• Monitor, assess and mark students' work; including setting examinations
  • Act as a personal tutor; providing additional support for students when necessary
  • Take part in course team meetings to monitor, evaluate and develop relevant courses
  • Liaise with awarding bodies to ensure quality
  • Attend parents' evenings, open days and careers/education conventions
  • Organise work experience and carrying out learner assessments in the workplace.

The Work

Further education (FE) lecturers teach students over the age of 16. They teach various types of course, including:

  • Academic qualifications such as GCSEs/S grades, AS levels, A levels.
  • Vocational courses such as NVQ’s which train students for careers such as catering, construction and childcare
  • Skills for Life (Basic Skills) courses
  • Leisure and hobby courses such as dressmaking, photography and car maintenance.

The work can include:

  • Planning and preparing lessons
  • Using a variety of teaching methods, such as seminars, tutorials and demonstrations
  • Setting and marking assignments, tests and exams 
  • Monitoring and assessing students’ progress
  • Developing new courses and teaching materials • Record keeping and other administrative tasks
  • Attending meetings, professional development courses and workshops
  • Interviewing prospective students
  • Acting as personal tutors, supporting students and helping with problems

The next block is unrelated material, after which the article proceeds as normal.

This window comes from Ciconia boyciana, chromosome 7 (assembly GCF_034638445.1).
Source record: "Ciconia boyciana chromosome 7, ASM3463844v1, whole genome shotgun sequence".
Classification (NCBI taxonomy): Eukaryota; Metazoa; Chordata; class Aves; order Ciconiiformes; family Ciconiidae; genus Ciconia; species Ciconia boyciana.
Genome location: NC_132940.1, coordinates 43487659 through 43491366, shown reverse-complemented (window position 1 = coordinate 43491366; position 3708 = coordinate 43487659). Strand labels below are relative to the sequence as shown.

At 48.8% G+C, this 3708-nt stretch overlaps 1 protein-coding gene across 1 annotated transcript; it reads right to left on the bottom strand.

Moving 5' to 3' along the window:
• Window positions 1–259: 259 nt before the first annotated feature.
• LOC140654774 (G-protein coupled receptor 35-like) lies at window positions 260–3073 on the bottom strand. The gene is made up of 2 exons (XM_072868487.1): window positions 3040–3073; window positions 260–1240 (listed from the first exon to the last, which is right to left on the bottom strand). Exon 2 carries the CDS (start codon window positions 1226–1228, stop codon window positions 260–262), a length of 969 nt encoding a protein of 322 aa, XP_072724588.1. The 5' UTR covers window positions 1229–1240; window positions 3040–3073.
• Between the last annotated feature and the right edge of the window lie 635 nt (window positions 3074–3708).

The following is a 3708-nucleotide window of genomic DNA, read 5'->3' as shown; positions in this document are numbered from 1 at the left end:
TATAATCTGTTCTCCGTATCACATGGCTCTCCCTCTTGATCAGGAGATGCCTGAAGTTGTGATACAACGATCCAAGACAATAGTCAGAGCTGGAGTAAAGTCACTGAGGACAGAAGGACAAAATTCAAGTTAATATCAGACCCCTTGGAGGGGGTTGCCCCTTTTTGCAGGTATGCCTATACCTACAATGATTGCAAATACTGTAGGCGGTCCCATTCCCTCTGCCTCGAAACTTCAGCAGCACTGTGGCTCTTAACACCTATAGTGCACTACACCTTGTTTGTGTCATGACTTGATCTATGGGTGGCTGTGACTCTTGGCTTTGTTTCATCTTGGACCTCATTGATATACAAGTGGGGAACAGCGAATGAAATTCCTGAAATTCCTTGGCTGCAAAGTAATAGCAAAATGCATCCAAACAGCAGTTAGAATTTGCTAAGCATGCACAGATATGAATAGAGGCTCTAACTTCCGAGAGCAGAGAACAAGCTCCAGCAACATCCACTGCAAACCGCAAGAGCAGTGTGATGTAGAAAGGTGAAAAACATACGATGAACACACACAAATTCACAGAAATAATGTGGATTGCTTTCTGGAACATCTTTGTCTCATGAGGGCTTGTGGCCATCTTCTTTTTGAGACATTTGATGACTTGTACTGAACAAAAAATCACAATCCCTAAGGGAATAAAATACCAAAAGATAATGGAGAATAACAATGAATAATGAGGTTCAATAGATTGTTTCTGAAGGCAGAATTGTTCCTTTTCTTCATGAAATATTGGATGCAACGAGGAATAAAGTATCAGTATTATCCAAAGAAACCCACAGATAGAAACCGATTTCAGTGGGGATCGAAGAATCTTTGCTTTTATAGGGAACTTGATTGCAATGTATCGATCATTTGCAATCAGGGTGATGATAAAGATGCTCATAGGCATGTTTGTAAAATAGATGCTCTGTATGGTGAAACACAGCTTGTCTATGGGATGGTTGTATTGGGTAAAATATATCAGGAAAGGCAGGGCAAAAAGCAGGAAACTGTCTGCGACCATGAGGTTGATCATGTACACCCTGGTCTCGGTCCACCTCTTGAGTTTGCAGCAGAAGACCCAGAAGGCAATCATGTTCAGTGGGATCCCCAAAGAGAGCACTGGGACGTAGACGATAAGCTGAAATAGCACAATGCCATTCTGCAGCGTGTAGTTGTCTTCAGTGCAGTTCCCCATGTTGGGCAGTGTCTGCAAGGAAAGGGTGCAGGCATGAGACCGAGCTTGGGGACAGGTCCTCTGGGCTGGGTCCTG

• Making contact with exam boards or local employers.

Some lecturers supplement their income by, for example:

  • Continuing to work on the tools
  • National exam marking
  • Private tuition
  • Teaching evening courses.

Hours and Environment

Lecturers' hours can be:

  • Permanent full-time (usually up to 37 hours a week, with around 25 hours spent teaching)
  • Permanent fractional (permanent contracts to teach for a fraction of the week)
  • Part-time (non-permanent work as a visiting lecturer, for example teaching non-qualification evening/daytime leisure courses).

Skills and Interests

To be a further education lecturer you should:

  • Have extensive knowledge of your subject and the ability to explain it at a level suitable for your students 
  • Be able to relate well to students of all ages and abilities
  • Be enthusiastic and able to motivate students • Be able to express yourself clearly, both in speech and writing
  • Be creative to design interesting activities and materials
  • Have good organisational and planning skills 
  • Have patience and a sense of humour.

Training

To complete a teaching qualification in-service you need:

  • To be well-qualified or experienced in the subject you intend to teach
  • Find an employer who is willing to take you on and support you in working towards qualifications
  • Complete a teaching qualification within two years of appointment (or four years if working on a fractional contract). 

When you are qualified as a lecturer you will need to keep your skills and knowledge up to date, for example by attending in-service training (INSET) days.

Opportunities

Lecturers throughout the UK work in:

  • Colleges of further education
  • Technical colleges
  • Tertiary colleges (not in Scotland)
  • Sixth-form colleges (not in Scotland)
  • Community colleges
  • Private colleges
  • Adult education centres
  • The Armed Forces 
  • The Prison Service.

With experience lecturers could be promoted to senior lecturer or head of department. As these places are limited promotion is likely to involve moving to another college. .